Cardiac safety remains a serious issue during drug development. The mission of HESI's Cardiac Safety Committee is to improve public health by reducing unanticipated cardiovascular-related adverse effects from drugs or chemicals, and to develop innovative approaches to support early detection and prediction as well as improved understanding of cardiovascular toxicology and pathobiology. This publication in Toxicological Sciences by the committees' Pro-Arrhythmia Working Group shows that nonclinical models used to predict cardiac safety during drug development do not absolutely replicate the clinical conditions; however, best practices can be used to improve the nonclinical assay quality and achieve the highest predictive power.
The QT interval is the section on the electrocardiogram (ECG) that represents the time it takes for the electrical system to fire an impulse through the ventricles and then recharge. It is translated to the time it takes for the heart muscle to contract and then recover. Evaluating whether a new medication prolongs the QT interval, which is a risk factor for ventricular arrhythmia, is critical for safe drug development and is evaluated using both in vivo and in vitro models during nonclinical drug development. The relevance of the QT interval as a sole indicator of risk is questionable because many studies confirm that QT prolongation alone does not necessarily precede the development of arrhythmias. Since drug safety scientists must act in a cautious manner, the development of a drug is likely to be discontinued if there are nonclinical indicators of QT prolongation, no matter how extensive the validation studies.
A 3-phased project was conducted by the HESI Pro-Arrhythmia Working Group starting with a detailed literature review and followed by a collaborative HESI-FDA database of 150 new drug candidates to evaluate how predictive nonclinical studies are to clinical outcomes. Phase three included a closer examination of several drugs from the database to identify possible reasons for the lack of predictivity from nonclinical to clinical outcomes. Results from the literature review and database show that nonclinical models do not absolutely replicate the clinical conditions they are used to predict; however, best practices can be used to improve the nonclinical assay quality and achieve the highest predictive power. (1) Assays must cover a broad and appropriate range of drug concentrations or doses to include, if not exceed, estimated clinical exposures, (2) standardized study conditions should be met, and (3) additional drug information, such as plasma protein binding properties, should be used to complement data analysis and interpretation. Application of the recommended best practices outlined in the article should enhance the overall quality of data and improve the interpretation and translation of nonclinical to clinical data. Although gaps exist in the translation of nonclinical assays to the clinic, we hope the content of this article allows researchers and clinicians to have increased confidence in those preclinical tests and encourages them to develop novel assay platforms and improve current methodologies. By understanding how predictive the preclinical studies are to the clinical outcomes, we can then take a closer look at why some drugs are not predicted preclinically and how to improve on that.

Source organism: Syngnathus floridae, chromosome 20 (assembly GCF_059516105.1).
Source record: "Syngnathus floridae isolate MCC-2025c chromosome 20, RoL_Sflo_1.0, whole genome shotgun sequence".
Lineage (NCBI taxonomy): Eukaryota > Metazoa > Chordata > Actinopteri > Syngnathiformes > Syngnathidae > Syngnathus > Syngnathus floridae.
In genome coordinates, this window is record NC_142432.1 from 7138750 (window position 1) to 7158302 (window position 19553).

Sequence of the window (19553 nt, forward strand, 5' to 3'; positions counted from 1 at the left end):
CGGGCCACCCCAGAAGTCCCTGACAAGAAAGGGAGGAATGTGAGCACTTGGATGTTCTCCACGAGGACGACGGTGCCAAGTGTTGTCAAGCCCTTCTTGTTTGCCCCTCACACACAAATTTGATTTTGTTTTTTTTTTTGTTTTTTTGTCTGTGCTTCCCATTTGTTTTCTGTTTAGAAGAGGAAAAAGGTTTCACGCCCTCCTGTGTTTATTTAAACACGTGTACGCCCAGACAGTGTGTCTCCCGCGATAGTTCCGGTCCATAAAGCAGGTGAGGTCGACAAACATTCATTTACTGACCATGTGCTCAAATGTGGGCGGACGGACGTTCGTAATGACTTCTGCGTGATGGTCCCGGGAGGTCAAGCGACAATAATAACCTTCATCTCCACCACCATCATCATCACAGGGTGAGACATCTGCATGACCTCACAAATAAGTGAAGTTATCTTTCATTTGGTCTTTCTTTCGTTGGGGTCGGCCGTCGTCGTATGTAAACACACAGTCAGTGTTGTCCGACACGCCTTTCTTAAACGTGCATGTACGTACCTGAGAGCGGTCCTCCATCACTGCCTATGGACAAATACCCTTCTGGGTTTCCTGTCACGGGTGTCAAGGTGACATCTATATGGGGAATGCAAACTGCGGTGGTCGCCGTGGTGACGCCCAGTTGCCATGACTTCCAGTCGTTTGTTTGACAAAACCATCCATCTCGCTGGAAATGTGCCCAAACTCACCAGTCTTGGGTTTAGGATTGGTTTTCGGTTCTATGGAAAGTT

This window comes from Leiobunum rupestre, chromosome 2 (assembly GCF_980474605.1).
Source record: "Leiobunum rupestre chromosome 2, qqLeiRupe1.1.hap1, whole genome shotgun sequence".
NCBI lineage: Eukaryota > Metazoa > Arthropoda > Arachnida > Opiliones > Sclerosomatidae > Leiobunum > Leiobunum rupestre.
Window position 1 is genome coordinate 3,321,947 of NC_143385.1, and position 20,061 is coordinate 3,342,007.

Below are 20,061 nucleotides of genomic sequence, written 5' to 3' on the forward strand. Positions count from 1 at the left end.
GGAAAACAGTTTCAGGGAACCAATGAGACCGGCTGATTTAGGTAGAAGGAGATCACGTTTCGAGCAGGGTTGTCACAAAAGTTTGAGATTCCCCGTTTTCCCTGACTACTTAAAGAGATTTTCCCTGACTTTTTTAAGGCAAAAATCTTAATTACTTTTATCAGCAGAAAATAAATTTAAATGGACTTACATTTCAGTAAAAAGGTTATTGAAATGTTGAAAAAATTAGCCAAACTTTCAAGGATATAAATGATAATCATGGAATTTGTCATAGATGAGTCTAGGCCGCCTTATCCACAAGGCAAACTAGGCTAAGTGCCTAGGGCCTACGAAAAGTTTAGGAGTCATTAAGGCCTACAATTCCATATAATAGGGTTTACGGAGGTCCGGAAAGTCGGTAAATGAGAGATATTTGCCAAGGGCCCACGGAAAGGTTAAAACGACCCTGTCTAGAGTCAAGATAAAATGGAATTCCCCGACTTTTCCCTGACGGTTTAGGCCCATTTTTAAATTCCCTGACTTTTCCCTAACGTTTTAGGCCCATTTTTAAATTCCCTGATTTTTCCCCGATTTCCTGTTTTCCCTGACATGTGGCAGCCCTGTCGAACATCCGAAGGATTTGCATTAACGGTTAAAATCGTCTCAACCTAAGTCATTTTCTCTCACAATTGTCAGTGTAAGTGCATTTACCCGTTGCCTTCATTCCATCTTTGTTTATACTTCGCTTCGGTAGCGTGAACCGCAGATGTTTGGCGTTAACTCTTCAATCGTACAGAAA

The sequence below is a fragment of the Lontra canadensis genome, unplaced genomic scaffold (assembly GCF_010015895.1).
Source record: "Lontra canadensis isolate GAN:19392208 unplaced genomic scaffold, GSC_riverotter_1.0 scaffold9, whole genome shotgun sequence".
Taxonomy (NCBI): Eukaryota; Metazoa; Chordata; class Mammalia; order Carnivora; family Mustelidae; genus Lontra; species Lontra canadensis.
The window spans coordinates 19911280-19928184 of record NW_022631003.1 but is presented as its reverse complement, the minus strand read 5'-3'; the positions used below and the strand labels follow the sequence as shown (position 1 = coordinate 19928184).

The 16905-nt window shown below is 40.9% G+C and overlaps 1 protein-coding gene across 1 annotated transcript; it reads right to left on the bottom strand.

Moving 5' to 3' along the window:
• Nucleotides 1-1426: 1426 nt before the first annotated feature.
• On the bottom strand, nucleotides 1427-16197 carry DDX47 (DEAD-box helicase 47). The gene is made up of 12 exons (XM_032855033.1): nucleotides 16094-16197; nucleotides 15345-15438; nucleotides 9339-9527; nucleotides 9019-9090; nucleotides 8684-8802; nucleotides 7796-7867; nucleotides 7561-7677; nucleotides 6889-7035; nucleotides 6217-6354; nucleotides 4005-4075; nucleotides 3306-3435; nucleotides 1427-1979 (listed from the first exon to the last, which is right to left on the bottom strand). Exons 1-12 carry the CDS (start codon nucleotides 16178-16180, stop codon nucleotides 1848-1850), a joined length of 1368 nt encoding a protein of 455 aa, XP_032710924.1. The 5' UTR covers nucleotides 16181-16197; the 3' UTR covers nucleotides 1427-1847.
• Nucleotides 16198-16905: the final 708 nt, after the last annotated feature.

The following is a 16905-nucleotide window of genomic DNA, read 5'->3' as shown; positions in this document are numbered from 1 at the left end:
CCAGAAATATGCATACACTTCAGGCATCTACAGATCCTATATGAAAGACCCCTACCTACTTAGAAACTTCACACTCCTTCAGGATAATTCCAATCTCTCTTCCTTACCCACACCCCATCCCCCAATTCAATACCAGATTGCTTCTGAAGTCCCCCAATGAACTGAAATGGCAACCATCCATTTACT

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The Challenges of Predicting Drug-Induced QTc Prolongation in Humans. Jean-Pierre Valentin, Peter Hoffmann, Catherine Ortemann-Renon, John Koerner, Jennifer Pierson, Gary Gintant, James Willard, Christine Garnett, Matthew Skinner, Hugo M Vargas, Todd Wisialowski, Michael K Pugsley. Toxicological Sciences. 11 February 2022
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